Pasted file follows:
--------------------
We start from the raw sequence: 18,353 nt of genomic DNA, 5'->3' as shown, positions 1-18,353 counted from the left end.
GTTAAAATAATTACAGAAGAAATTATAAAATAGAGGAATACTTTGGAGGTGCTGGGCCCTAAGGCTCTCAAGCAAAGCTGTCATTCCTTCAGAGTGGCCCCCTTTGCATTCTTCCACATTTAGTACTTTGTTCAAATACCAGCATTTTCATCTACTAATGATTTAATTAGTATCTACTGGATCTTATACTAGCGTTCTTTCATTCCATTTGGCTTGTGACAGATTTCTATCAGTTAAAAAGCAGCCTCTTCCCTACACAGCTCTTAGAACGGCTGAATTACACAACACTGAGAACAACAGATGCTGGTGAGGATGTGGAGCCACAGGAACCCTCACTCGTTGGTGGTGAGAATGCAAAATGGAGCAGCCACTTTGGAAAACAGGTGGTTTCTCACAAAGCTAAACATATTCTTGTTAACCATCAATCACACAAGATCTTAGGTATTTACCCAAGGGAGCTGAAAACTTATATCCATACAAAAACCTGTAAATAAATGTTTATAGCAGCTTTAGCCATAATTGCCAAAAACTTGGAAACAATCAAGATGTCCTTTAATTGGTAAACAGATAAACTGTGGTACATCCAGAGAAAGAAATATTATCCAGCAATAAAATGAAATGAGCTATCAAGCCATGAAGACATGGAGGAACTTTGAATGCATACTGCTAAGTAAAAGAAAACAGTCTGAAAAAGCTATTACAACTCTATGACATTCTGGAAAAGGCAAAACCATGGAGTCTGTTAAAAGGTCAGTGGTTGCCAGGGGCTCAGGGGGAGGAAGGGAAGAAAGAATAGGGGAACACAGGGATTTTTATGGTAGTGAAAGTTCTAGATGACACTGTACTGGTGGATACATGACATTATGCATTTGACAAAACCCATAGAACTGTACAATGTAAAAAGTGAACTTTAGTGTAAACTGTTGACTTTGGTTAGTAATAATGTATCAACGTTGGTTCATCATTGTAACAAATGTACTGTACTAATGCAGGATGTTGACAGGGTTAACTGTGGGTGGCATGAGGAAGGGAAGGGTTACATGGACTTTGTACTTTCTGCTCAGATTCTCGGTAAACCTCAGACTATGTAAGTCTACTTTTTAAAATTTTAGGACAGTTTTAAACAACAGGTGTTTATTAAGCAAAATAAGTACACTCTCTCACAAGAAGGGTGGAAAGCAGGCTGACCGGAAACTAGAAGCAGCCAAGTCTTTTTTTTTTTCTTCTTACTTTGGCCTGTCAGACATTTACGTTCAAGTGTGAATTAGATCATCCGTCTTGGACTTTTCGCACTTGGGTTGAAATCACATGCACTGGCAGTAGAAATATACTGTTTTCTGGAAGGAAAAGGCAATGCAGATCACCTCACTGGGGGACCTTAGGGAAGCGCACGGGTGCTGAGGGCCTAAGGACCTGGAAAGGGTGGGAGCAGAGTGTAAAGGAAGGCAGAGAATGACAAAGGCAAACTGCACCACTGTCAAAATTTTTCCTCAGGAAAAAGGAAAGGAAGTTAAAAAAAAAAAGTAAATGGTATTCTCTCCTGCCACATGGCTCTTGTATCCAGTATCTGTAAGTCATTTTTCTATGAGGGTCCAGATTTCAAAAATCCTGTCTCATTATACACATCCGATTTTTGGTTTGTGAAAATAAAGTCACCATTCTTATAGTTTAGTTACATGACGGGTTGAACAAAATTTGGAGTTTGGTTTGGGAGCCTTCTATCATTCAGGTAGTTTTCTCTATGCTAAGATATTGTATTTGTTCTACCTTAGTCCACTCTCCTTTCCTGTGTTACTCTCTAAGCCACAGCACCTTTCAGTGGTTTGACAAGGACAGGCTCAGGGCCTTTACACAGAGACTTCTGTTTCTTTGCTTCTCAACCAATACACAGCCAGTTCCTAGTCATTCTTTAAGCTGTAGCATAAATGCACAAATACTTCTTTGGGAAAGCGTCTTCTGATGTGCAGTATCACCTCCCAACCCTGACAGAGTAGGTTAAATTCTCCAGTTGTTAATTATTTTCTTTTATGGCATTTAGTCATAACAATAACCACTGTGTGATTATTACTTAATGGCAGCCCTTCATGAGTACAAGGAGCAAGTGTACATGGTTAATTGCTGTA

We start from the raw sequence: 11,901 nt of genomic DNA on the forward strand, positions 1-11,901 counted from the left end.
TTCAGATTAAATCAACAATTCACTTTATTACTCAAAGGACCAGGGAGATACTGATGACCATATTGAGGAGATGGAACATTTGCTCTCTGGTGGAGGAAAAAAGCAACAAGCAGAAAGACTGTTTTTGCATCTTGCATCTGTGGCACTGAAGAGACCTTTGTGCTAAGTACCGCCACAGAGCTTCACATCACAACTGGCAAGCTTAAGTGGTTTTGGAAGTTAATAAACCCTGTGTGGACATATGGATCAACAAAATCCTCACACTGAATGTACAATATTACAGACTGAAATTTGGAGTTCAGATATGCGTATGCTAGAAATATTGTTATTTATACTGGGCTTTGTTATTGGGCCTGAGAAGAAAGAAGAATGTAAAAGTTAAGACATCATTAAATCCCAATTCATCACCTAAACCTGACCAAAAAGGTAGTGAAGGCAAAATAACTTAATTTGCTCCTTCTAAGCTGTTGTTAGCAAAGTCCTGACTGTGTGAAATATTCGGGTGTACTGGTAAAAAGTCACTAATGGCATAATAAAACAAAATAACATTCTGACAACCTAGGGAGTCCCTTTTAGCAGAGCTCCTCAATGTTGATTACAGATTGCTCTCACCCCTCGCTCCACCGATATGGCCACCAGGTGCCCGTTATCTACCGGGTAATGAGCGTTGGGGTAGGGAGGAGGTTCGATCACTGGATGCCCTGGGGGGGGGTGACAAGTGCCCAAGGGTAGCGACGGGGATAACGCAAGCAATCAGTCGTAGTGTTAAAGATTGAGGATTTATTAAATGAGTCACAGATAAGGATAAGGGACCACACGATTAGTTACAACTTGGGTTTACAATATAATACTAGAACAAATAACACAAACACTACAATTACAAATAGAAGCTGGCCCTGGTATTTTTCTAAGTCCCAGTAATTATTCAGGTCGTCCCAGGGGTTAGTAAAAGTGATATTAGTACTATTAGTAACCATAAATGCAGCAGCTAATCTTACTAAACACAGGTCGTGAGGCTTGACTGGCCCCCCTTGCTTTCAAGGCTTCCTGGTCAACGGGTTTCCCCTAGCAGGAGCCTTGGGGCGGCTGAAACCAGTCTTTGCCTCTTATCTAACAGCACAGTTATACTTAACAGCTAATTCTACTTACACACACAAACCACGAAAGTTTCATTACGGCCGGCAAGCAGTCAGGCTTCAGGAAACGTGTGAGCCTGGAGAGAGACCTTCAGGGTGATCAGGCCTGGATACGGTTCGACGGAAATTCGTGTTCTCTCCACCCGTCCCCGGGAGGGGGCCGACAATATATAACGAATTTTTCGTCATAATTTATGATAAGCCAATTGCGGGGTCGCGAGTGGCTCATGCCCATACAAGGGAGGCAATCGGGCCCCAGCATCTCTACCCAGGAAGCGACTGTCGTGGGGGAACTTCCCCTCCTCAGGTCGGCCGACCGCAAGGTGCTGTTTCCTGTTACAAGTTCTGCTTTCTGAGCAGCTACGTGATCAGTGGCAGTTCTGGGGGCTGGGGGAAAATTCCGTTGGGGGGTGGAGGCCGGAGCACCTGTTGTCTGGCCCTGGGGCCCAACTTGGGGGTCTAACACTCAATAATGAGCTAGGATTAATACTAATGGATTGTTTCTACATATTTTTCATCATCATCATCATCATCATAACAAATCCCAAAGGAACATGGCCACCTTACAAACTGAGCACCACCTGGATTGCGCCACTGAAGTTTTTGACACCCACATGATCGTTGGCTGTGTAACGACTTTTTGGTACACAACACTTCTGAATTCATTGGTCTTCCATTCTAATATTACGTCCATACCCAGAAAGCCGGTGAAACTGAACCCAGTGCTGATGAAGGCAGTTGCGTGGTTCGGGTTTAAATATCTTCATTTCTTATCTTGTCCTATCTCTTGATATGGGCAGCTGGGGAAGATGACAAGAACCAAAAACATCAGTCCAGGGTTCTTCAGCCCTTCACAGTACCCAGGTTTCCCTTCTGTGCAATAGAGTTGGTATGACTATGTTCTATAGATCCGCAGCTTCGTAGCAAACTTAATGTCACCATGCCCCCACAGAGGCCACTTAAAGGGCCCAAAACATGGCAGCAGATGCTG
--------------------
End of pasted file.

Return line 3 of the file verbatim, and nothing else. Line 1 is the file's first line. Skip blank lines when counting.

We start from the raw sequence: 11,901 nt of genomic DNA on the forward strand, positions 1-11,901 counted from the left end.